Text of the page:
Brace for impact

2022 has been a year full of uncertainties for the global economy so far, and it looks like it will continue. Rising inflation, the invasion of Ukraine, and supply chain problems arising from China and Russia… None of this makes the Fed’s job any easier. But even before all this, the Fed had begun to have struggled in its monetary policy path. While the recent rate increase is one step towards solving this, it is not enough. War is a factor that will pour the uncertainty and the Fed seems to be struggling to find its way through all this.

There are two ways to think about current inflation. First, supply chain problems started with Covid-19 and worsened again with the invasion of Ukraine. It is not the Fed’s job to solve all this; moreover, that is well beyond its ability. You simply cannot expect the Fed to solve the problem in Ukraine. The Fed may take steps to offset the implications of supply chain problems as it did from early 2020 to mid-2021, but nothing more.

The second cause of inflation is directly linked to monetary policy – ​​overexpansionary monetary policy. This is where things got complicated in mid-2021. When the Fed announced its new framework, FAIT, in 2020, it meant offsetting the previous undershoot with an overshoot to keep inflation at 2% over the long run. There was a lot of confusion about FAIT, some of which was the Fed’s miscommunication, the rest due to pundits’ failure to internalize the new framework. Still, the Fed did pretty well until mid-2021: the Fed should be praised for its achievements, such as the unprecedented rate of labor market recovery and the NGDP’s return to the trendline. But at the same time, supply chain problems persisted, and the Fed seemed somewhat reluctant to tighten monetary policy, even as NGDP reached its trend level.

Unfortunately, this was the cause of the problem after mid-2021. Indeed, given the Fed’s framework, what they should have done simply was to start tightening monetary policy in the fall of 2021, as inflation had already reached the desired level, the labor market recovery is over, nominal wages were skyrocketing, and the NGDP had already exceeded its trend level. Although the Fed seems to have implicitly abandoned FAIT at this point, I have to admit that I believed in the new regime and had a good plan. Sadly, the Fed later abandoned FAIT entirely.

When we look at the TIPS spreads, we can clearly see that the Fed faces a major failure. Markets expect an extra 9% inflation throughout 2020, not an average of 2% inflation. This had to be a scenario that the Fed would not want and would not allow happen in any case. Worse, the abandonment of FAIT makes the conditions for a recession even more convenient and dramatically reduces the likelihood of the Fed making a soft landing.

Don’t get me wrong, I’ve supported FAIT and the Powell regime all the way through 2021, and I think their success is momentous. Bringing the labor market back to trend level is more than a miracle. However, some mistakes could destroy your previous achievements, and the Fed seems to be going that route.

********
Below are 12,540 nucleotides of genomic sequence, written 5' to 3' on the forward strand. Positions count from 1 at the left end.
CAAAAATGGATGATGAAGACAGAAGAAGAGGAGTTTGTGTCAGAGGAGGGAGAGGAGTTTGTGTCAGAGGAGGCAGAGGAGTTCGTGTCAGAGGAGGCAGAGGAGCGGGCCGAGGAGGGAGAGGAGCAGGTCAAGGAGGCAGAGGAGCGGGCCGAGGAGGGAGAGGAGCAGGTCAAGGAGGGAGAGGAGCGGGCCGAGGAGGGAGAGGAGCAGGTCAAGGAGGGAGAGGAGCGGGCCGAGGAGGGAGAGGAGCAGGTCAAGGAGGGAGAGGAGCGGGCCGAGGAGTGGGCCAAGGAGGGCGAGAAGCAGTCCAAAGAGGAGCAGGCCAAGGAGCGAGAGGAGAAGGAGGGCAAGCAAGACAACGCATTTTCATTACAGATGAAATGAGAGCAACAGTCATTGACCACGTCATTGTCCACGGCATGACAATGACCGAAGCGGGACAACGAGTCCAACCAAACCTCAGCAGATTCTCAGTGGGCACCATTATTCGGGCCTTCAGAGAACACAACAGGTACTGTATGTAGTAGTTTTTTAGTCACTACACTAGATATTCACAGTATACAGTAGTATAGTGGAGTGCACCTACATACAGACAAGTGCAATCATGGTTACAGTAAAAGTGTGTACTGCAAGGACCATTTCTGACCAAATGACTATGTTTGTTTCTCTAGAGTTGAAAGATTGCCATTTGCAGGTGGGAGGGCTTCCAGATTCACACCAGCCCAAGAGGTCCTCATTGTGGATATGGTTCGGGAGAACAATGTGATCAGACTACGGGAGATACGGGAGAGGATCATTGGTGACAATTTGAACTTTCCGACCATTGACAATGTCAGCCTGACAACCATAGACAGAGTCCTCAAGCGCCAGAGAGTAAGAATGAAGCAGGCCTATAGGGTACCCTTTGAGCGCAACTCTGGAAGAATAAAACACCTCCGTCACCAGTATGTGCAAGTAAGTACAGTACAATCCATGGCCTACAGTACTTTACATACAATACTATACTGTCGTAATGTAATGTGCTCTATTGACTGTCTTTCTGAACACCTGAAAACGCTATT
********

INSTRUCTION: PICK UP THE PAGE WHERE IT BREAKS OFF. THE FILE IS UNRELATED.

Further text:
One of the biggest mistakes that can be made is to attribute current inflation entirely to supply chain problems. While this was true until the fall of 2021, this is no longer the case. High inflation can sometimes have two causes, and we live in one of those unfortunate times. In the 1970s, there were oil shocks due to the war, and global wheat prices soared due to the Soviet Union. While we have similar supply chain issues today, all of that doesn’t explain the whole picture. Overexpansionary monetary policy is the cause of the problem. In 2008, the real problem was nominal; even though we are in the opposite scenario today, the real problem is still nominal. And it’s not just about raising interest rates. The Fed can raise interest rates at will, and still we can have high inflation and an overexpansionary monetary policy, which will cause a recession. The problem is the policy regime and its abandonment. This results in a fatal loss of credibility, and most of the things you do have no payoff.

The Fed needs to restore its credibility and tighten monetary policy urgently, not allowing supply chain issues to distract from its focus. A Fed that has lost its credibility will probably never even dream of a soft landing, and everything Powell’s Fed has accomplished will be meaningless. Of course, this is easier said than done. Bernanke’s inability to ease monetary policy sufficiently in 2008 may be due to something similar: the Fed has been institutionally reluctant to take certain steps. George Selgin noticed this, but the Fed seemed to have overcome it in 2020. Now we are going through the same thing all over again.

Everything that has happened in recent months seems to have made the Fed’s job very difficult, but I still think soft landing can be achieved. The rest will depend on Jay Powell’s talent.

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